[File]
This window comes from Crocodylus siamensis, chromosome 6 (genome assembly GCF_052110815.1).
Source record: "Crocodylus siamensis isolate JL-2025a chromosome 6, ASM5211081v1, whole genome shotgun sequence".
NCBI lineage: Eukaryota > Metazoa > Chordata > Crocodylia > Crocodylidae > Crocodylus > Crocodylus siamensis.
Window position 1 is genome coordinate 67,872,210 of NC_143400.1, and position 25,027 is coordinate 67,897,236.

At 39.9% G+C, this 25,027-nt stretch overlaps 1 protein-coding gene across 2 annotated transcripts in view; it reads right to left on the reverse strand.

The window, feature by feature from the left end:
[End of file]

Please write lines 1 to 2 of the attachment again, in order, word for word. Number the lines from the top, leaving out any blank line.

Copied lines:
This window comes from Crocodylus siamensis, chromosome 6 (genome assembly GCF_052110815.1).
Source record: "Crocodylus siamensis isolate JL-2025a chromosome 6, ASM5211081v1, whole genome shotgun sequence".